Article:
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Is there a way to cool the camera without buying a new hardware? How do you determine that the camera is NOT cool ATM? What temperature can be considered hot for the camera sensor? Does cooling really reduce the noise in the pictures?

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4 Answers 4

up vote 8 down vote accepted

In general, the camera's manual will tell you the operating temperatures for the camera.

Like all pieces of electronics, excessive heat isn't good for it. That said, I've only seen anecdotal evidence of heat adversely affecting image quality. It seems more common for batteries to stop working.

As for noise, you're probably going to have this issue in broad daylight, maybe in a desert. Your problem will be to get less light to the sensor, not worry about low light levels where noise is usually a problem.

I'd get a decent camera bag, in a lighter colour, and keep my gear in the shade whenever possible. Avoid using icepacks or similar or you will probably get problems with condensation.

Cooling is used in astrophotography, but those sensors are mostly CCD's, and the exposure times and low light levels are an order of magnitude longer and lower, respectively. I don't know whether CMOS sensors have the exact same issues as CCD's with heat when used for long exposures.

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In astrophotography cooling is used for DSLR too, with good results. Obviously the relevance depend on the weather (winter vs summer) and on the kind of shooting (hours of exposure tracking some faint nebula or few seconds to avoid star trails). –  Francesco Aug 1 '11 at 8:00
    
To the record, IR sensors of homing missiles are supercooled too in order to get a good separation of the target's thermal silhouette from the sky background. However, this cooling is done with via rapid expansion of cooling gas that is store in a special reservoir. –  ysap Aug 2 '11 at 4:38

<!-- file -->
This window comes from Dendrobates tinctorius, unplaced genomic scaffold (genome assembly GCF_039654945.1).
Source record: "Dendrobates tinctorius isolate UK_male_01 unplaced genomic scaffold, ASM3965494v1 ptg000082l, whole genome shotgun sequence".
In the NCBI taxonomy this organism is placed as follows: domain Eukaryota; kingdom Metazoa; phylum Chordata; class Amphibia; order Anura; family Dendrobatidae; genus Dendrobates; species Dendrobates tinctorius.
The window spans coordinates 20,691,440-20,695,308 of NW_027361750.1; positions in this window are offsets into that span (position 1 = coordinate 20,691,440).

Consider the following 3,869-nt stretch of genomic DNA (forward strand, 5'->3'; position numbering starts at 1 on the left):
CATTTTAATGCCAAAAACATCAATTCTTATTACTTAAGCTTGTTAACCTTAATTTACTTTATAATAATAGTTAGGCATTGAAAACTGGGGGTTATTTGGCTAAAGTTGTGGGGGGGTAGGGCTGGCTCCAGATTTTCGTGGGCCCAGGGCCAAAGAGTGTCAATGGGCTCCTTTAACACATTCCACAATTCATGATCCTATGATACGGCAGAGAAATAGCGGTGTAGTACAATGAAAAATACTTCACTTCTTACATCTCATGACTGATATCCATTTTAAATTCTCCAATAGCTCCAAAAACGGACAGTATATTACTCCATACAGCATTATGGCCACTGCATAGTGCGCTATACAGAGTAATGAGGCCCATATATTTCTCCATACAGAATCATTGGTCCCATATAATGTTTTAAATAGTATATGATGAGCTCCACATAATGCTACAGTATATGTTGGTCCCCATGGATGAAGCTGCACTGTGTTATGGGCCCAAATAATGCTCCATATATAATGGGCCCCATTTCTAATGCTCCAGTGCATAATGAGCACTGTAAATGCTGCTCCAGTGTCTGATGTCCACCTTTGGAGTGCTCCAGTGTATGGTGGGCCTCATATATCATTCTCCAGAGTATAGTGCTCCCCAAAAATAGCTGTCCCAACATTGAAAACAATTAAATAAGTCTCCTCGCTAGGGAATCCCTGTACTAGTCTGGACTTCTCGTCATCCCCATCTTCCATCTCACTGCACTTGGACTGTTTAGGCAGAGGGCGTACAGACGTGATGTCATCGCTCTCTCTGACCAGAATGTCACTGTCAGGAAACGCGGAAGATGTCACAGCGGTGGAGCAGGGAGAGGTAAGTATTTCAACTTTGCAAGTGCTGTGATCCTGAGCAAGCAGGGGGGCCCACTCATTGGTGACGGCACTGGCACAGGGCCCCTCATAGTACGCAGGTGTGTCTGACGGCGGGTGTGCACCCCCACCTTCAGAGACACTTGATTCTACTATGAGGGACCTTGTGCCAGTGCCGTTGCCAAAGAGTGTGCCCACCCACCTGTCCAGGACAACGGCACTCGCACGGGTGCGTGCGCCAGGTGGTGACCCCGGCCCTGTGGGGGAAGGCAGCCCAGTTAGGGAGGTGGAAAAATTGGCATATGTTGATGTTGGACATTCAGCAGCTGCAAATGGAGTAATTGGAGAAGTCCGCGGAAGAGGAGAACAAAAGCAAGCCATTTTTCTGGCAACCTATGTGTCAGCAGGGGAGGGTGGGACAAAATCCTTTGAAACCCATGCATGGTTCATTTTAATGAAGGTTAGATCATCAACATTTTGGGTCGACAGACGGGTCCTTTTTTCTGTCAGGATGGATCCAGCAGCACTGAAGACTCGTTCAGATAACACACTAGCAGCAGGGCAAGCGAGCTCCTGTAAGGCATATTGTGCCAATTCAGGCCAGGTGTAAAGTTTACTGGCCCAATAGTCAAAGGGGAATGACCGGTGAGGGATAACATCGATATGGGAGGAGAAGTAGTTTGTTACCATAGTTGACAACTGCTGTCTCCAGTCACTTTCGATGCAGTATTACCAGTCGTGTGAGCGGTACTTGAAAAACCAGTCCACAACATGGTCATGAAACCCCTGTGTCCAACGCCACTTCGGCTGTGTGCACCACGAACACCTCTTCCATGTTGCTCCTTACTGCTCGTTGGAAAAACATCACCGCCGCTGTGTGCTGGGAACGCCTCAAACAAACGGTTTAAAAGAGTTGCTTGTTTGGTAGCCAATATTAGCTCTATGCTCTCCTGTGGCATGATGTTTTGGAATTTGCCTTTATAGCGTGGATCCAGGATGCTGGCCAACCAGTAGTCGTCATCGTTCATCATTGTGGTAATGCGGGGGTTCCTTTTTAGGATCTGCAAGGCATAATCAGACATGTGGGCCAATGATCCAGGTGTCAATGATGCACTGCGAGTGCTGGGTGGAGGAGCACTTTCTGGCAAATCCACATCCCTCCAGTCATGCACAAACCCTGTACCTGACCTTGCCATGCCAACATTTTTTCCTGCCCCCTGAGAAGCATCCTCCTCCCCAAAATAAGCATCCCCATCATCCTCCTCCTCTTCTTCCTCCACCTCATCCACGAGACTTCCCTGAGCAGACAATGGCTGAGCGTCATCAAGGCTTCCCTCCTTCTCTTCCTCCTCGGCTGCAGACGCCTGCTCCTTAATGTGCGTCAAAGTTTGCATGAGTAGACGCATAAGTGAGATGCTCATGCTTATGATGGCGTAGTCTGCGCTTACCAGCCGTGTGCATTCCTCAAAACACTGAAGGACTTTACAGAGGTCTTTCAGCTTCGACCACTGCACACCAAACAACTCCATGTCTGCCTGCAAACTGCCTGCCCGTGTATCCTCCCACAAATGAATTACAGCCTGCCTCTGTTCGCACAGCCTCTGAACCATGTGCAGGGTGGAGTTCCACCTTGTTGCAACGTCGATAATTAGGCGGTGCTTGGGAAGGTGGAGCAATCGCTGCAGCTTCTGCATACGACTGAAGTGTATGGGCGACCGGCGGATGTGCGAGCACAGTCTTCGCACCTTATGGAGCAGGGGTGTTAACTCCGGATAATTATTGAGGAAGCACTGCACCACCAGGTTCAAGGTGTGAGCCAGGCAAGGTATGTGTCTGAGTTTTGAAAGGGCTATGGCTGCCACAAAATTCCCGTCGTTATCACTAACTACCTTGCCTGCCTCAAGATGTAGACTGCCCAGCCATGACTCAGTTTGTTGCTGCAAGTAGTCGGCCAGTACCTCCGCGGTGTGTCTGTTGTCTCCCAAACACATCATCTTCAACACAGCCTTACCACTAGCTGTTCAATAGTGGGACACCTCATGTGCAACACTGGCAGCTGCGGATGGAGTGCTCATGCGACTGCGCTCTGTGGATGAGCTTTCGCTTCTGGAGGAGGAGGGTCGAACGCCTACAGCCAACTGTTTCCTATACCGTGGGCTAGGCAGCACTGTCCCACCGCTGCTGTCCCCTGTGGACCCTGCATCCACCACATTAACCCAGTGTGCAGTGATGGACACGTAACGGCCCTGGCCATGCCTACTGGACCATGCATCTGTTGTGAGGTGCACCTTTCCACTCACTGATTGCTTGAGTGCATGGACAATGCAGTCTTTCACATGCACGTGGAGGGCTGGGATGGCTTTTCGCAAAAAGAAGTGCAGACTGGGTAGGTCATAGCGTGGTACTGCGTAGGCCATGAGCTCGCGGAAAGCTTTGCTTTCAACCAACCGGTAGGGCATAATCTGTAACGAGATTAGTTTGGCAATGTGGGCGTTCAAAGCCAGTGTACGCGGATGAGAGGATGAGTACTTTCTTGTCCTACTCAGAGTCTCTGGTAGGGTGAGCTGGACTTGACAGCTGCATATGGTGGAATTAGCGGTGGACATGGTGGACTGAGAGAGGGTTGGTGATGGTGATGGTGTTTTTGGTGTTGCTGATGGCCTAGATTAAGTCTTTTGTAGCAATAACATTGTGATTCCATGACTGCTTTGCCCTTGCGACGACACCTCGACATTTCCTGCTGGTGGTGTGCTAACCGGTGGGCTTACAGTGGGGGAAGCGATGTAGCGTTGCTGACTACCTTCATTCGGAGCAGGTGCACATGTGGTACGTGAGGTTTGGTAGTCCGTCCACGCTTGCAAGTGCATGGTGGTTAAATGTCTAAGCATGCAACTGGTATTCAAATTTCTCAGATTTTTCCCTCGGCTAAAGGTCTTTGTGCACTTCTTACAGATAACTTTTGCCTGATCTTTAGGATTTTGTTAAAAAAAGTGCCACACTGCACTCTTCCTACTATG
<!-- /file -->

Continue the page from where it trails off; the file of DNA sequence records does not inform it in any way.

@ysap IR sensors in heat seeking missiles operate much much further into the IR spectrum than a DSLR used in astrophotography. The resolving power of such deep IR radiation is substantially reduced, hence astrophotography is done with near visible IR where heat is much less of a problem. –  Matt Grum Aug 2 '11 at 10:23
    
@Matt - That's right. –  ysap Aug 2 '11 at 13:11
    
That was somewhat helpful, thanks. Well I have discovered that in my camera Canon Powershot SX210 IS, noise gets introduced once the ISO raises par 100, and also on ISO 80, when I shot the clouds at 12:00 noon. –  TheIndependentAquarius Aug 8 '11 at 9:57

Assume you are taking video or very many exposures very quickly and the camera is magnesium and you don't want to deal with taking dark frames for astronomy or wait between shots much.

Heat does add noise, but slightly more at high ISO.(which essentially is gain via on-sensor amplification)

If the camera is of magnesium alloy 50-100 W/(m·K) construction the thermal conductivity is higher than plastic, almost that of Aluminum's <150 W/(m·K)- which seems at first to be a boon but in reality is not because the surface is painted, and also smooth (low surface to air area) which doesn't work well with small portable fans ~8cm.

It generally will absorb heat readily from your hand and (if it is hotter) the environment but not dissipate it nearly as well even with a fan because I noted in another question though that the shape of a camera doesn't lend itself to much exposed area. The lcd, handgrip stickers, buttons, knobs ect cover almost all of the camera and the only exposed area are corners and edges.

If you are shooting in an even/cooler temperature and are trying to combat sensor emission then you are out of luck. The sensor is mounted on a pcb whose average conductivity is only 50 W/(m·K), which is then mounted on steel brackets to the magnesium housing.